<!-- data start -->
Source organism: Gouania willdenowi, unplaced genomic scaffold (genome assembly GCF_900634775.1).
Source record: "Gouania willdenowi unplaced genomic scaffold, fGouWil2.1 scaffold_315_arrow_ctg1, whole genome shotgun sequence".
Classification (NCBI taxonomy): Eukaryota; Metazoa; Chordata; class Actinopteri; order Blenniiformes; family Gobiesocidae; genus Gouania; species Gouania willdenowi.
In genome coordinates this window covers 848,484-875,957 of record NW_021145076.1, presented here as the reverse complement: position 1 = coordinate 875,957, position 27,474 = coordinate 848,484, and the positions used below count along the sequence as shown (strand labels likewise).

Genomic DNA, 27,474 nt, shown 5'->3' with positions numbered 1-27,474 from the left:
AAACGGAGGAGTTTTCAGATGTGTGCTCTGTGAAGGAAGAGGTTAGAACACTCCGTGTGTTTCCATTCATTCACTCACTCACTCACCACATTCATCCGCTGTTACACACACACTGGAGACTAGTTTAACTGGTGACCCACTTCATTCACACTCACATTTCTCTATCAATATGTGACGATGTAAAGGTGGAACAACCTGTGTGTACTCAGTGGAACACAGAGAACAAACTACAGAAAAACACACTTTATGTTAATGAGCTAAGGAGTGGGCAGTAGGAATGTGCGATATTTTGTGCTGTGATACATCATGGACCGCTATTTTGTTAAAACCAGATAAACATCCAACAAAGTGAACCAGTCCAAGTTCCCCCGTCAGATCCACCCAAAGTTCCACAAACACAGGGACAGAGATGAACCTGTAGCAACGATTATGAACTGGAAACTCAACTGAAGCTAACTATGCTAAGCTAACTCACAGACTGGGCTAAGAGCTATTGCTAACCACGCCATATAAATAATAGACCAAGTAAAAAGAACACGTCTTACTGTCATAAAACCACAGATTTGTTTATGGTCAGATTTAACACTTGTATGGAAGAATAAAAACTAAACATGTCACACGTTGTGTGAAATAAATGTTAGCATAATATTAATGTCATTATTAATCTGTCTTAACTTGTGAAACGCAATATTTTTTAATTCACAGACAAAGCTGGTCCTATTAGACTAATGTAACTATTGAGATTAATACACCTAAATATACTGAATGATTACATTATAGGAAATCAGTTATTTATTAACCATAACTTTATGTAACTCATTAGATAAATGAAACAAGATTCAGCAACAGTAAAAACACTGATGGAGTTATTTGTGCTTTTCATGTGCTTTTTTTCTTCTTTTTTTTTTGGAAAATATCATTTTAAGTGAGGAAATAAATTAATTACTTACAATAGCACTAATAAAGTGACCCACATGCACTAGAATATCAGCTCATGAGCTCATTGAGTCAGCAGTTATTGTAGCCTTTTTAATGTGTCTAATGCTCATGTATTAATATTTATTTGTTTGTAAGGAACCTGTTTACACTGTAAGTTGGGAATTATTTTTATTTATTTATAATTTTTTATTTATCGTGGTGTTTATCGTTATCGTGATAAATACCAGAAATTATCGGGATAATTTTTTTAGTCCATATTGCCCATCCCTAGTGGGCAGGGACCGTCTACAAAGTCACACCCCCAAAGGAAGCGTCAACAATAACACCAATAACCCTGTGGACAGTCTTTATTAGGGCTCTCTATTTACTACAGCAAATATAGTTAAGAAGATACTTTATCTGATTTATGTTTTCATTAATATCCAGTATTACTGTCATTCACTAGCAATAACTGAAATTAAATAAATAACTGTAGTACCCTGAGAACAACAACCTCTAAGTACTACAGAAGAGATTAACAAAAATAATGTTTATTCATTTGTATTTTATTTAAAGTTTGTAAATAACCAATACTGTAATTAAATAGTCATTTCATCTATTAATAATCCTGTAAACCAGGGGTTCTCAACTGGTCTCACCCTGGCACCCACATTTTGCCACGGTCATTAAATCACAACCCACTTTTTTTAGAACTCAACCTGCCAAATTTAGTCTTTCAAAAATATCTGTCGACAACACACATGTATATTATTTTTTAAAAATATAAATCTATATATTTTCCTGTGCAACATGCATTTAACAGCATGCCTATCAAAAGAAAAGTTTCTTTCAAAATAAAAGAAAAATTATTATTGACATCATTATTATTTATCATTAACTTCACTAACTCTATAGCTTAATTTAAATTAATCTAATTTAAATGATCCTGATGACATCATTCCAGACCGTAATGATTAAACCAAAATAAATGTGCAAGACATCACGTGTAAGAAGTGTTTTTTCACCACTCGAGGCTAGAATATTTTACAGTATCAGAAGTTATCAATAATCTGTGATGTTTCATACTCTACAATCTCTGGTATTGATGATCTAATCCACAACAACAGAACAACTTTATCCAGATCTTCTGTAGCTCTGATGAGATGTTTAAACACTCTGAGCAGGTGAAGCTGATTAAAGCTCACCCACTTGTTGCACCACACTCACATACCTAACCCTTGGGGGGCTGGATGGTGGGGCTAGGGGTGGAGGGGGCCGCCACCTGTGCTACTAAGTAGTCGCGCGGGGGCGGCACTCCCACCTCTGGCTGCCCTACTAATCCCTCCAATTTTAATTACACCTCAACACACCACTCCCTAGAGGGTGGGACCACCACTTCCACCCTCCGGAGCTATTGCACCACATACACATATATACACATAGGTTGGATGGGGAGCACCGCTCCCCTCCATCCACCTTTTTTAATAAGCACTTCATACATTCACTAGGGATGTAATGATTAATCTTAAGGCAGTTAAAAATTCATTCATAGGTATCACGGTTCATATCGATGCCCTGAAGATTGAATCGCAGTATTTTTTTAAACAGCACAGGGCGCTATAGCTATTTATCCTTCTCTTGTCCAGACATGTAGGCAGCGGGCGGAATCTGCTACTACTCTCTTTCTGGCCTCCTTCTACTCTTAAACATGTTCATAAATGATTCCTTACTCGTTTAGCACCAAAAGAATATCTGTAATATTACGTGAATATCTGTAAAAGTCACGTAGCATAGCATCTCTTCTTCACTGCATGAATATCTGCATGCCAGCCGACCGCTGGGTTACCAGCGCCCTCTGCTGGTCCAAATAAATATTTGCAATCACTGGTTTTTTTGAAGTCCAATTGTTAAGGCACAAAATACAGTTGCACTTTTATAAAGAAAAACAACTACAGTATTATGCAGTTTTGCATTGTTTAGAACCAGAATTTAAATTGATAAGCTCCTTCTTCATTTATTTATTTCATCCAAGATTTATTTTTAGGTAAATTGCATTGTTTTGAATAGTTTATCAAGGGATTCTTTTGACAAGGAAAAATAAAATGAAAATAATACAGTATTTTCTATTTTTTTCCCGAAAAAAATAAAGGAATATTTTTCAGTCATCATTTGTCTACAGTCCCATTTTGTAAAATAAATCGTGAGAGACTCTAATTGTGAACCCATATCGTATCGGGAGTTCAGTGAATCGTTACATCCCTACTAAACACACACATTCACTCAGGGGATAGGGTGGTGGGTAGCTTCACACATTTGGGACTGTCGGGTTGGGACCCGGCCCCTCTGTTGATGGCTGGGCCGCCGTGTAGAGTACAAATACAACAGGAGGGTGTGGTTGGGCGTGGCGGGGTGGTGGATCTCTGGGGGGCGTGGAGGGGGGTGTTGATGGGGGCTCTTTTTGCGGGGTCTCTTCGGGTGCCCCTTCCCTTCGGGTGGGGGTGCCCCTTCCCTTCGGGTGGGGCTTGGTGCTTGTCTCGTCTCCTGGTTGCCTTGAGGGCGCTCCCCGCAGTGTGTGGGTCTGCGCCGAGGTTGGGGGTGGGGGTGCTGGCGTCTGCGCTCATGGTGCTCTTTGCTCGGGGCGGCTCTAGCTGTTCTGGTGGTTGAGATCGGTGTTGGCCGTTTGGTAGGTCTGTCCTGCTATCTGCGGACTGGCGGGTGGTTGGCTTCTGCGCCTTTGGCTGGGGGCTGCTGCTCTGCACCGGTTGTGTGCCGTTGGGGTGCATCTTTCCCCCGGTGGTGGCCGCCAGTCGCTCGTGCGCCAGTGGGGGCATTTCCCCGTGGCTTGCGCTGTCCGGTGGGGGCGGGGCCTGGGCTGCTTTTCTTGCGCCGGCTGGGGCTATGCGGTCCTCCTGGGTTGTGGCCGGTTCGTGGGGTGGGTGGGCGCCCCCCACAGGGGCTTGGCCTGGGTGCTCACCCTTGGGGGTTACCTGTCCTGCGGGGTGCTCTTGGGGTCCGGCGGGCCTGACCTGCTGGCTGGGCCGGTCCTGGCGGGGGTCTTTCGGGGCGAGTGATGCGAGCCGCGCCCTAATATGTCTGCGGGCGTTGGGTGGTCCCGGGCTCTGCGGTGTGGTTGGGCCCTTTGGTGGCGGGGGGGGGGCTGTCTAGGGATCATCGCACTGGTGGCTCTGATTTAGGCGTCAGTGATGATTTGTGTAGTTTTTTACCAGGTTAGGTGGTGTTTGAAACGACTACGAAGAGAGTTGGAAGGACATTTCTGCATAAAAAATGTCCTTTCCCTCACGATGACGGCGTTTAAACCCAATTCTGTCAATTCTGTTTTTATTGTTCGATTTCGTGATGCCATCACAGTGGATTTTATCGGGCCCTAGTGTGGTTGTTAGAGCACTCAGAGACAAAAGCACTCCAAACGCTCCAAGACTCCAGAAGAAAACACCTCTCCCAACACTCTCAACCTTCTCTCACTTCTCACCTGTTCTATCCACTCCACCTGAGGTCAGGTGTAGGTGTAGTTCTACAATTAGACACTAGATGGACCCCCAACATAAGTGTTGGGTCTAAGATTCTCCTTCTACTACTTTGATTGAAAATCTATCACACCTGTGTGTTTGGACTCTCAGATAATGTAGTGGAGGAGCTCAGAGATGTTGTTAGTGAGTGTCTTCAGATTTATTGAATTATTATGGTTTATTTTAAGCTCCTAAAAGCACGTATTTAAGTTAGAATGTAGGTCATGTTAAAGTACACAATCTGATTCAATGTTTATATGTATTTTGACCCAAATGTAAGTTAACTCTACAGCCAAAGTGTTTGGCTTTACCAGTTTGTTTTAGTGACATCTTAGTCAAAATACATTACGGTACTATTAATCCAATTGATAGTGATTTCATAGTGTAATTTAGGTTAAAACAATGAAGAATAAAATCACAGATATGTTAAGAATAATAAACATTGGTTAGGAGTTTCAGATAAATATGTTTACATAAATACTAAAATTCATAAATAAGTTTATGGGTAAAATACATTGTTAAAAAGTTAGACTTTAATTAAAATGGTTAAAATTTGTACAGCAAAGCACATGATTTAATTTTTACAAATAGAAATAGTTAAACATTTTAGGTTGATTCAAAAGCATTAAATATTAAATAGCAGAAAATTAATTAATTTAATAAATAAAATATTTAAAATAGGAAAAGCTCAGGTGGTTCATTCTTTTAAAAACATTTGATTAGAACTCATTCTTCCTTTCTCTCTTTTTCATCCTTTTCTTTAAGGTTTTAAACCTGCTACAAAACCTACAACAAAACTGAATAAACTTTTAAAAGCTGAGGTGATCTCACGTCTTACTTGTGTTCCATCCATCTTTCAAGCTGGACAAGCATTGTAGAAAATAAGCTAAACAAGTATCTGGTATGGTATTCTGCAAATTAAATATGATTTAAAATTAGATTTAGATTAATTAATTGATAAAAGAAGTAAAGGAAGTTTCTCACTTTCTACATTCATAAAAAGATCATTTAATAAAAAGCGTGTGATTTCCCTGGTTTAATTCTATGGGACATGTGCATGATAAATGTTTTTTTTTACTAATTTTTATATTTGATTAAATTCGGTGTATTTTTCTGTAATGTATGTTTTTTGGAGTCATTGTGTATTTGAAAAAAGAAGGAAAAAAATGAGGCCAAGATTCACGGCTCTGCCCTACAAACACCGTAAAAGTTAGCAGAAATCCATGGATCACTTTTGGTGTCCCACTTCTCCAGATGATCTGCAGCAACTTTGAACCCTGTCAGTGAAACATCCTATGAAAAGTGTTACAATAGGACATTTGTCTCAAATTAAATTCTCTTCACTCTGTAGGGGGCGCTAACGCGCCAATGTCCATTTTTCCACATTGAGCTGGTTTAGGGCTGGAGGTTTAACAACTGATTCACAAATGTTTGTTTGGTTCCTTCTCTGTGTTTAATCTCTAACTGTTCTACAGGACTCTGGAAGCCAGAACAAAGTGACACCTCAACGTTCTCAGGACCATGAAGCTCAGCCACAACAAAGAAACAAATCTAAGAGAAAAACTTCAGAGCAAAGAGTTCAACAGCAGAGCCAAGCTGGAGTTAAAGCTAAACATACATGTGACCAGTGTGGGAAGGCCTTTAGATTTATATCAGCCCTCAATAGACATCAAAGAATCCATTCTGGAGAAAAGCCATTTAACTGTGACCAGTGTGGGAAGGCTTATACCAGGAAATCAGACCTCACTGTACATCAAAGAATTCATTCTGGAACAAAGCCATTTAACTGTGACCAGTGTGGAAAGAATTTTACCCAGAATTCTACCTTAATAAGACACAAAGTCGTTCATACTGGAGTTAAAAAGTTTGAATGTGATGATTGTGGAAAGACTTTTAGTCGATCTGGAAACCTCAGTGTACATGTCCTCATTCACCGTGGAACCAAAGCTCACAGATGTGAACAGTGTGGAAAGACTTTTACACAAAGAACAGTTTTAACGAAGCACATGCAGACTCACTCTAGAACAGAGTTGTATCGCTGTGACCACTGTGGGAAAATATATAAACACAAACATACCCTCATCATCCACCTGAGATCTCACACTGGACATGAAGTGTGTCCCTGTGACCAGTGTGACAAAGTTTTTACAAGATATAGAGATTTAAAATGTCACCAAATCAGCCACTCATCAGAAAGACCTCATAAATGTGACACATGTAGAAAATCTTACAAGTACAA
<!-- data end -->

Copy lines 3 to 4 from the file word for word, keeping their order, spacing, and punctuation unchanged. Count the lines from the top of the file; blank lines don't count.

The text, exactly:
Classification (NCBI taxonomy): Eukaryota; Metazoa; Chordata; class Actinopteri; order Blenniiformes; family Gobiesocidae; genus Gouania; species Gouania willdenowi.
In genome coordinates this window covers 848,484-875,957 of record NW_021145076.1, presented here as the reverse complement: position 1 = coordinate 875,957, position 27,474 = coordinate 848,484, and the positions used below count along the sequence as shown (strand labels likewise).